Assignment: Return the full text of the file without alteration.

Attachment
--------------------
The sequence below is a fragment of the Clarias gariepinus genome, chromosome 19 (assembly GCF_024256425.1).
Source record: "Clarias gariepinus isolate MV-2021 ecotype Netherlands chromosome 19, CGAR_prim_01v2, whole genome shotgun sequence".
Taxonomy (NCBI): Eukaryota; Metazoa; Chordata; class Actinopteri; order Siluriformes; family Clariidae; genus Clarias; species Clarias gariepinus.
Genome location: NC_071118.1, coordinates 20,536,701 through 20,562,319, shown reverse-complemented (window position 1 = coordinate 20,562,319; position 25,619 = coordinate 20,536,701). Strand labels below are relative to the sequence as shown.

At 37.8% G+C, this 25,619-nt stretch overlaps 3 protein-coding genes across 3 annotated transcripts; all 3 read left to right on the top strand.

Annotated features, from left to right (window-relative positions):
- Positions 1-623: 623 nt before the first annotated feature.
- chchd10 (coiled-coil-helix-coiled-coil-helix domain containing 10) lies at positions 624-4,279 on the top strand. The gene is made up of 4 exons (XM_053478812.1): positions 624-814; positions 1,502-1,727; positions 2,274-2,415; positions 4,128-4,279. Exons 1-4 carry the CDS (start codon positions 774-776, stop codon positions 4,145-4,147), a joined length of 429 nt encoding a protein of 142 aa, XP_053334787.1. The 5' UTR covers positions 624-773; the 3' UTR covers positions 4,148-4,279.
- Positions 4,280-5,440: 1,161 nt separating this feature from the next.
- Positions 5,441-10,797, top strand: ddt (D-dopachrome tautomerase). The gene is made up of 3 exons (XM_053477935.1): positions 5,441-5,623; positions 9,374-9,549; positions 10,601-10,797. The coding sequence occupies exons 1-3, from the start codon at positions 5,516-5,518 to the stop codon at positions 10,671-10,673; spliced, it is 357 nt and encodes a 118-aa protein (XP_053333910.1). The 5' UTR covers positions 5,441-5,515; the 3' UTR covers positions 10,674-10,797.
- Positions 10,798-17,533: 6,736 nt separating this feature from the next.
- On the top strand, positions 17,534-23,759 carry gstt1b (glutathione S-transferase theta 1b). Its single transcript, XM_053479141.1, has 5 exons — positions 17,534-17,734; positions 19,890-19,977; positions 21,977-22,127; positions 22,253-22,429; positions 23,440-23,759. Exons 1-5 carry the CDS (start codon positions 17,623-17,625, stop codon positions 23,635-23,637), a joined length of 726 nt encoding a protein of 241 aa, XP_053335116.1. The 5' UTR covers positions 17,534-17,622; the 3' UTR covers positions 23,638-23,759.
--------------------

The sequence below is a fragment of the Clarias gariepinus genome, chromosome 19 (assembly GCF_024256425.1).
Source record: "Clarias gariepinus isolate MV-2021 ecotype Netherlands chromosome 19, CGAR_prim_01v2, whole genome shotgun sequence".
Taxonomy (NCBI): Eukaryota; Metazoa; Chordata; class Actinopteri; order Siluriformes; family Clariidae; genus Clarias; species Clarias gariepinus.
Genome location: NC_071118.1, coordinates 20,536,701 through 20,562,319, shown reverse-complemented (window position 1 = coordinate 20,562,319; position 25,619 = coordinate 20,536,701). Strand labels below are relative to the sequence as shown.

At 37.8% G+C, this 25,619-nt stretch overlaps 3 protein-coding genes across 3 annotated transcripts; all 3 read left to right on the top strand.

Annotated features, from left to right (window-relative positions):
- Positions 1-623: 623 nt before the first annotated feature.
- chchd10 (coiled-coil-helix-coiled-coil-helix domain containing 10) lies at positions 624-4,279 on the top strand. The gene is made up of 4 exons (XM_053478812.1): positions 624-814; positions 1,502-1,727; positions 2,274-2,415; positions 4,128-4,279. Exons 1-4 carry the CDS (start codon positions 774-776, stop codon positions 4,145-4,147), a joined length of 429 nt encoding a protein of 142 aa, XP_053334787.1. The 5' UTR covers positions 624-773; the 3' UTR covers positions 4,148-4,279.
- Positions 4,280-5,440: 1,161 nt separating this feature from the next.
- Positions 5,441-10,797, top strand: ddt (D-dopachrome tautomerase). The gene is made up of 3 exons (XM_053477935.1): positions 5,441-5,623; positions 9,374-9,549; positions 10,601-10,797. The coding sequence occupies exons 1-3, from the start codon at positions 5,516-5,518 to the stop codon at positions 10,671-10,673; spliced, it is 357 nt and encodes a 118-aa protein (XP_053333910.1). The 5' UTR covers positions 5,441-5,515; the 3' UTR covers positions 10,674-10,797.
- Positions 10,798-17,533: 6,736 nt separating this feature from the next.
- On the top strand, positions 17,534-23,759 carry gstt1b (glutathione S-transferase theta 1b). Its single transcript, XM_053479141.1, has 5 exons — positions 17,534-17,734; positions 19,890-19,977; positions 21,977-22,127; positions 22,253-22,429; positions 23,440-23,759. Exons 1-5 carry the CDS (start codon positions 17,623-17,625, stop codon positions 23,635-23,637), a joined length of 726 nt encoding a protein of 241 aa, XP_053335116.1. The 5' UTR covers positions 17,534-17,622; the 3' UTR covers positions 23,638-23,759.